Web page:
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Date: Mon, 10 Jan 2000 14:20:19 -0800 (PST)
From: jeff@disappearing.com "Jeff Ubois"
Dead medium: Typewriters, reactionary use of antiquated
Source(s): San Jose Mercury News article, http://www.mercurycenter.com/premium/nation/docs/typing09.htm

(((tomj: A view of mechanical typewriters from a nostalgic users point of view.)))

Typing Explosion: key of spontaneity Trio co-authors original poems at maximum speed BY CYNTHIA ROSE Seattle Times

SEATTLE -- Talking typewriters with the three-woman Typing Explosion is like discussing cars with motor heads.

Brands and models are spoken about in loving whispers: the 1948 Remington Rand! The midnight-blue Royal Deluxe! The contour, finish and touch of every species is dissected, hailed for its singular qualities and its fascinations.

``Let's get sentimental,'' says Sarah Ocampo, founder of the writers' group that creates poetry on the spot, in public. ``The writing world lost poetry when it switched over to digital tools! Remember the delicious smell of warm typewriter ribbon? That thrill when you sank your fingers into an old card catalog?''

Sitting beside her, Sierra Nelson gives a sigh. ``As a child, I really loved to play on the typewriter. My mom's a lawyer and her Olivetti filled me with awe.''

New mother Rachel Kessler rocks her tiny daughter, Ruby. ``I think we each have our own typewriter fetish. There were years and years when I could only write on my old Underwood.''

Favorite machines

Pet machines are slowly revealed: an IBM Selectric equipped with an early ``golf ball,'' a white Brother Opus, a Hermes 3000 portable. Such equipment, with its hums and clicks and personality, forms an essential part of the Typing Explosion's mission.

In operation, their metier sounds hilarious: Rapidly clicking keys are punctuated by burping horns, a constant chiming of bells and the periodic shriek of whistles. But their whole aim, says Ocampo, is to generate an assembly line of sound, one whose secret center is the actual production of serious writing.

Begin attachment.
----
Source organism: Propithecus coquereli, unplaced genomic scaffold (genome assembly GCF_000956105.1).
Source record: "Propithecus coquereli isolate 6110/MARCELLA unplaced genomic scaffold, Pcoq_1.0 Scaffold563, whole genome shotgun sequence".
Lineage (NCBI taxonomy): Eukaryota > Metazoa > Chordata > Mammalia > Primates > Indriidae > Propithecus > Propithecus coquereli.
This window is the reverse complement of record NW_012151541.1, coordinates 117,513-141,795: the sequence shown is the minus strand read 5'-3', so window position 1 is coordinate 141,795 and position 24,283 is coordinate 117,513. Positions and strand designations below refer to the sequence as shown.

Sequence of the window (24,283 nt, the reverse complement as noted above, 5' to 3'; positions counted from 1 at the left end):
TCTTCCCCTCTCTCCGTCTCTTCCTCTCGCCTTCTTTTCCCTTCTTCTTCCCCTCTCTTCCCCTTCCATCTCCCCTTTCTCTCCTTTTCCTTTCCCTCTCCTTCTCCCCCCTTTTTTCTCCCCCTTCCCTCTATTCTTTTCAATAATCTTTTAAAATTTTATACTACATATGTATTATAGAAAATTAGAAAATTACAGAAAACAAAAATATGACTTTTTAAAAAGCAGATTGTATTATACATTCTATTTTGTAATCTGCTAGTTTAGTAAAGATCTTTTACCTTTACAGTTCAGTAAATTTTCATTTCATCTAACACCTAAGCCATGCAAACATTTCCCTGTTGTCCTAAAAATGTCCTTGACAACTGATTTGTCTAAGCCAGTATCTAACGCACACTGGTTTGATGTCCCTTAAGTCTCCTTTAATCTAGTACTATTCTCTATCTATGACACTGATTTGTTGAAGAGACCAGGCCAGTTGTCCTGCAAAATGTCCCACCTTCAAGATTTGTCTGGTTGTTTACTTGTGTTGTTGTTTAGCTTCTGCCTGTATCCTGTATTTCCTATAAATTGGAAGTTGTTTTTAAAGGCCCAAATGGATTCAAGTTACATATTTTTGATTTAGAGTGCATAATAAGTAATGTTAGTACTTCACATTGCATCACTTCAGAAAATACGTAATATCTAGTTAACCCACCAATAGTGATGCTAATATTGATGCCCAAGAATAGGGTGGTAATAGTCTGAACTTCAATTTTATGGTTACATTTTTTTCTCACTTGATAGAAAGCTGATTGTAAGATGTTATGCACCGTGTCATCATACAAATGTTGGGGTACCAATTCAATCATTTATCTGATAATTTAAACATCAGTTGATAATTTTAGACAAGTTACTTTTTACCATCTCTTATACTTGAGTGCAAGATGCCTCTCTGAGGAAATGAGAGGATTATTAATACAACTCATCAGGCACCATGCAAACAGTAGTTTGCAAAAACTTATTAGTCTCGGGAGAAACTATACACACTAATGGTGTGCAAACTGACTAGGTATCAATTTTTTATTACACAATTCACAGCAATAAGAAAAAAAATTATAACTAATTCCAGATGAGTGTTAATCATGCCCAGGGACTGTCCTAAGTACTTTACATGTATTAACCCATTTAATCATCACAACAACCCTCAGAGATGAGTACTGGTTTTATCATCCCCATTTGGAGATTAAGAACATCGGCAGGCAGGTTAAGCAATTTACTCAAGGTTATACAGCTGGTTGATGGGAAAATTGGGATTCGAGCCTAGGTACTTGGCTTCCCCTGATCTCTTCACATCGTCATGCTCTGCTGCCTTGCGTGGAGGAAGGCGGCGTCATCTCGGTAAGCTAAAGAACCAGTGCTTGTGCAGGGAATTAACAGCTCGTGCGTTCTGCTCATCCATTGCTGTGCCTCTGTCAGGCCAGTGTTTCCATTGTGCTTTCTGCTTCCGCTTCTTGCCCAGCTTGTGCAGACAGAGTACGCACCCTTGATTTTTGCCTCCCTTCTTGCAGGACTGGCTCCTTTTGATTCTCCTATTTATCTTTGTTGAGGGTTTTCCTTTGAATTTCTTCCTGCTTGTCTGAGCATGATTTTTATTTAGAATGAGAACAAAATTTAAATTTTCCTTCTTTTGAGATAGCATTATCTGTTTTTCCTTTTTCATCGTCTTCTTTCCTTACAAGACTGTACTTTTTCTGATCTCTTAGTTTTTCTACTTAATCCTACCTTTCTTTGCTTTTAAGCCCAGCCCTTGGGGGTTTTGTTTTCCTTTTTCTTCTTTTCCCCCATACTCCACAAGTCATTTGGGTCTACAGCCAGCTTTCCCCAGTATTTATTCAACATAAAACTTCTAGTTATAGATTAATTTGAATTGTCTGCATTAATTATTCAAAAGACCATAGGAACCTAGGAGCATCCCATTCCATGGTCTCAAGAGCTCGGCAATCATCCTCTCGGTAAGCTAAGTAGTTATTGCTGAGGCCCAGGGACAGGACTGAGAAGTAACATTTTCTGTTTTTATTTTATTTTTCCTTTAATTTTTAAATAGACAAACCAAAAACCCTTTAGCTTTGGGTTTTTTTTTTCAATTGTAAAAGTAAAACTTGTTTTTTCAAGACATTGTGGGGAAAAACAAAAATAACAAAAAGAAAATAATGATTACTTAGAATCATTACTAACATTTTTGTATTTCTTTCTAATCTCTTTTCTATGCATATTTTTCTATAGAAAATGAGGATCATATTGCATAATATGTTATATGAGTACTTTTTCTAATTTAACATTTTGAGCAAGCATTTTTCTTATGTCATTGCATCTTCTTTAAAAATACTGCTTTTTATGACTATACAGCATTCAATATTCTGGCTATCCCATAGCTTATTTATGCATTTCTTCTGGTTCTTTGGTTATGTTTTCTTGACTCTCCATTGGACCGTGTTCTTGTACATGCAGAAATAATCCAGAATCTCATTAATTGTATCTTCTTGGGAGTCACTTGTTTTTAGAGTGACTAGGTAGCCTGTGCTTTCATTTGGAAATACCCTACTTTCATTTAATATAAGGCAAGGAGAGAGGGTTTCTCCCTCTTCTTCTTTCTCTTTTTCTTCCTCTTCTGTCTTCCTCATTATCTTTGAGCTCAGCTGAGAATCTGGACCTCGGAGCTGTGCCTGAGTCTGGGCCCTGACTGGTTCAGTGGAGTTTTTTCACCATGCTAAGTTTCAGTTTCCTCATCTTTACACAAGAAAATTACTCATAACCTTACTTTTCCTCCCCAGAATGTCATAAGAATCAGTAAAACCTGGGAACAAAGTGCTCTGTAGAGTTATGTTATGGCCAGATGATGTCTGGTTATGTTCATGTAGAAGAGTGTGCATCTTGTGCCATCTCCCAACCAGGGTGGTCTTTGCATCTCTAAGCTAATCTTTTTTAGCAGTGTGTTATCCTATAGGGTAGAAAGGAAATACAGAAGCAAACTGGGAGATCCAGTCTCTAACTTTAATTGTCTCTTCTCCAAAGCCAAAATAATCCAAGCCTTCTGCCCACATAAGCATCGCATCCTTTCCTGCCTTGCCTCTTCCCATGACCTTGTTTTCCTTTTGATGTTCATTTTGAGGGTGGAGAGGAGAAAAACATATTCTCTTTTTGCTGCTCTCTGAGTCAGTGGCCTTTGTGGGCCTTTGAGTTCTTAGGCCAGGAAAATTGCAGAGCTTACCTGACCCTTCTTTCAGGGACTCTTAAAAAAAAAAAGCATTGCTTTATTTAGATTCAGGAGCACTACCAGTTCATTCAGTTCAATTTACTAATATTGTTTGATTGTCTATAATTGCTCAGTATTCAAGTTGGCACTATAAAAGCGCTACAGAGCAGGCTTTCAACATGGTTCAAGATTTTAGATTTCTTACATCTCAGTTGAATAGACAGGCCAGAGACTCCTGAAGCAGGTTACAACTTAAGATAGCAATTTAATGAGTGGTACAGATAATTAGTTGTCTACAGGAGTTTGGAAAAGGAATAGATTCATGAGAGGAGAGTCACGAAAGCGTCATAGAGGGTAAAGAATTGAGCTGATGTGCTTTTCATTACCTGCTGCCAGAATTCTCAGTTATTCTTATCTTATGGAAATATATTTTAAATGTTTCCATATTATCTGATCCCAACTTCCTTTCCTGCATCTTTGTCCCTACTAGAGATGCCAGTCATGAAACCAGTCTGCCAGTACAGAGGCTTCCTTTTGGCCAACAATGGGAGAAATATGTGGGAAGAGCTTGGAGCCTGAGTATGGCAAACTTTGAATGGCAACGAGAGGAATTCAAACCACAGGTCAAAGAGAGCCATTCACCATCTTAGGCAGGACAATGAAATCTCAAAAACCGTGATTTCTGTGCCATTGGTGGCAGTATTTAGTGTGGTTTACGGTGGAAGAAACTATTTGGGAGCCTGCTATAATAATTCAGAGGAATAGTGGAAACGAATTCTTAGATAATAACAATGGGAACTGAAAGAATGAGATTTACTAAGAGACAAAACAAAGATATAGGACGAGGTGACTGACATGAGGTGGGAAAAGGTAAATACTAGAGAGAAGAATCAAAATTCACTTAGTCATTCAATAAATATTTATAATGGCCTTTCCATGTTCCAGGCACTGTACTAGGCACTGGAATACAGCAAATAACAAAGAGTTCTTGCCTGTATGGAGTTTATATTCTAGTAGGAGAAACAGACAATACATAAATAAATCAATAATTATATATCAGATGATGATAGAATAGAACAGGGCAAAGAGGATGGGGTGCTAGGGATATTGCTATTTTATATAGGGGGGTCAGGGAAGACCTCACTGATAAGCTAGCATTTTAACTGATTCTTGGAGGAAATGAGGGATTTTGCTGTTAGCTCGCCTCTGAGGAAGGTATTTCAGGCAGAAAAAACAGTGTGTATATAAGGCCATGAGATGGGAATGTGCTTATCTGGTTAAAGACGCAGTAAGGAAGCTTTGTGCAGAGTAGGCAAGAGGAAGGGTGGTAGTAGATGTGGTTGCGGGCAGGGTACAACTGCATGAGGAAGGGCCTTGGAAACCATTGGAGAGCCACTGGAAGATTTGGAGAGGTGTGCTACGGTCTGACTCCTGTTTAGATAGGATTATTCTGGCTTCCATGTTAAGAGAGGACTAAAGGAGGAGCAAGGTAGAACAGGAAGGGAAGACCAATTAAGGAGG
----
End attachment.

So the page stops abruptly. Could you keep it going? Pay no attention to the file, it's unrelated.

They do so surrounded by ink pads, antique paper holders and a randomly filled jar of pencils -- dressed in secretarial gear with cups of coffee next to each of them. Working together, they offer the viewer ``personal'' poems for the price of $1.

The process of composition is staged as a performance, beginning when a ``client'' chooses the title for his or her elegy. Titles may be plucked from a vintage, four-drawer card catalog, or written out on one of the blank cards the Explosion provides.

A client must then walk from typist to typist as the poem evolves, verse by verse, among them. But Explosion members do not speak as they sit creating. Instead, they signal finished stanzas with their bells and whistles. As each writer completes a verse, she plucks the poem from her typewriter, hands it off and takes up another. When a piece is finished, the trio sounds three bicycle horns.

Every poem is then signed and dated, rubber-stamped ``ORIGINAL,'' and presented to the waiting customer.

Ocampo chose to bill the group's debut appearances as performance art, carefully omitting any mentions whatsoever of poetry. ``As my boyfriend says, `The worst three things a woman can admit to are being a mime, a model or a poet.' So I resorted to a little bit of trickery.'' It was by carefully rehearsing their marriage of noise and logistics that they soon evolved what Kessler calls ``our typing language.''